Intel shows off 48 core 'single-chip cloud computer'

A Core i7 has 4 cores - the SCC has 48
A Core i7 has 4 cores - the SCC has 48

Intel has unveiled a 48-core chip the size of a postage stamp – with the prototype "single-chip cloud computer" packing in a whopping 1.3 billion transistors.

Intel's SCC could lead to more energy efficient data-centres – with the chip consuming only as much electricity as two standard household light bulbs.

Justin Rattner, Head of Intel Labs and Intel's Chief Technology Officer: "With a chip like this, you could imagine a cloud datacenter of the future which will be an order of magnitude more energy efficient than what exists today, saving significant resources on space and power costs.

"Over time, I expect these advanced concepts to find their way into mainstream devices, just as advanced automotive technology such as electronic engine control, air bags and anti-lock braking eventually found their way into all cars."

Data centre on a chip

The name single-chip cloud computer is a reference to the way the chip can handle large tasks and big amounts of data by distributing them across several cores.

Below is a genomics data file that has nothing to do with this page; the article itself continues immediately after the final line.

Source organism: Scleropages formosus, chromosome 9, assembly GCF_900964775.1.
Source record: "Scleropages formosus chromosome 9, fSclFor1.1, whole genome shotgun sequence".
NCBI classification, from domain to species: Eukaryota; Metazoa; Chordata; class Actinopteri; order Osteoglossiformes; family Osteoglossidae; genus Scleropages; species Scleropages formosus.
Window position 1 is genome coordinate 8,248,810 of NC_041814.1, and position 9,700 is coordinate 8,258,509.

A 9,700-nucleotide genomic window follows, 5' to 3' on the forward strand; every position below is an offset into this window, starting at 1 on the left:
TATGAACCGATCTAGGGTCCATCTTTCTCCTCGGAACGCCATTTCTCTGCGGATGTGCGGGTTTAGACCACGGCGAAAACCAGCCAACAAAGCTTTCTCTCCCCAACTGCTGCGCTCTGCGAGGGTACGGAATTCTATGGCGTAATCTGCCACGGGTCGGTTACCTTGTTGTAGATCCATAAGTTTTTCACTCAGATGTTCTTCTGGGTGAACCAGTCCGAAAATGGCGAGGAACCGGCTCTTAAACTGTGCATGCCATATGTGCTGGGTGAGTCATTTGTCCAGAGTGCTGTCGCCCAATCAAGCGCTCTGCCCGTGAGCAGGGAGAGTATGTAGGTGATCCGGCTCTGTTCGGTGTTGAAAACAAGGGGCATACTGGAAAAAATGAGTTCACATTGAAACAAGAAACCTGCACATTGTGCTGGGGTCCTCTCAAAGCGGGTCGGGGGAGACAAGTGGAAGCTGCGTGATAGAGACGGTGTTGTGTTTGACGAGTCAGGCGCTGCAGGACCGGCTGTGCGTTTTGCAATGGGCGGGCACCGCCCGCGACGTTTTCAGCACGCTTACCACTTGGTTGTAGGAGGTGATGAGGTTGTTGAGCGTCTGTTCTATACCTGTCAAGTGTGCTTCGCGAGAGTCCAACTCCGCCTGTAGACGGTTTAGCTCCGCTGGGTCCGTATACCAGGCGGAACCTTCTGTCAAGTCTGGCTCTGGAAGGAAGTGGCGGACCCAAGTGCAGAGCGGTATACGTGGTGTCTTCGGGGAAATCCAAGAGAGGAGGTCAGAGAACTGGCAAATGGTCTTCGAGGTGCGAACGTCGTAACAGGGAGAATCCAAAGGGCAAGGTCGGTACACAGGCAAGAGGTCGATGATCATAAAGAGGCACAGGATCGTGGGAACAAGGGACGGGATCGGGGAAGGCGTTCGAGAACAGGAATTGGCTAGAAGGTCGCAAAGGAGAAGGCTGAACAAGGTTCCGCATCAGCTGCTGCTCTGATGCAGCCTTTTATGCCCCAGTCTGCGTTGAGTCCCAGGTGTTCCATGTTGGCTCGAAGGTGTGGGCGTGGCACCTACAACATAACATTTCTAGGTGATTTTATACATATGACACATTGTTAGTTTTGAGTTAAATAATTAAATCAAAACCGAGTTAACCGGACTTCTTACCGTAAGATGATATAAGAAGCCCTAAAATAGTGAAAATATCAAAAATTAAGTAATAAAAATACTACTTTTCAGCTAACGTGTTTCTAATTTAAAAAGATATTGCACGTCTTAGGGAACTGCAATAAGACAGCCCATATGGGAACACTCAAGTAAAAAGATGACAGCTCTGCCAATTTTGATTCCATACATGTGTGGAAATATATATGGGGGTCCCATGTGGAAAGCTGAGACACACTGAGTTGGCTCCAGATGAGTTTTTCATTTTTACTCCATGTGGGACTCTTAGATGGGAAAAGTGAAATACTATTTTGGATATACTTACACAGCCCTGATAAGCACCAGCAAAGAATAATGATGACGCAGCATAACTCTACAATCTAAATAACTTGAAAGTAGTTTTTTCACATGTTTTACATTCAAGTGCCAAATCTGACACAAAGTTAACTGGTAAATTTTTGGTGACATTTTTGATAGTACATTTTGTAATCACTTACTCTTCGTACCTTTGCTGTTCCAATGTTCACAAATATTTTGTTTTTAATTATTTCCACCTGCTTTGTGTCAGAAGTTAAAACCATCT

This parallel processing partly mimics the way in which datacenters – comprising hundreds of individual computers rather than cores on a chip – deal with things like social networking and online banking.

The chip from Intel is part of a long-term research project which will see the main new developments drafted into Intel's Core chips in the coming year, and more than 100 SCC prototype chips handed out to academia and research centres to developing apps and programming models.

Intel is due to bring out hexa-core and eight core chips in 2010, with the company's quad core chips like the i7 proving a major success.

Patrick Goss

Patrick Goss is the ex-Editor in Chief of TechRadar. Patrick was a passionate and experienced journalist, and he has been lucky enough to work on some of the finest online properties on the planet, building audiences everywhere and establishing himself at the forefront of digital content.  After a long stint as the boss at TechRadar, Patrick has now moved on to a role with Apple, where he is the Managing Editor for the App Store in the UK.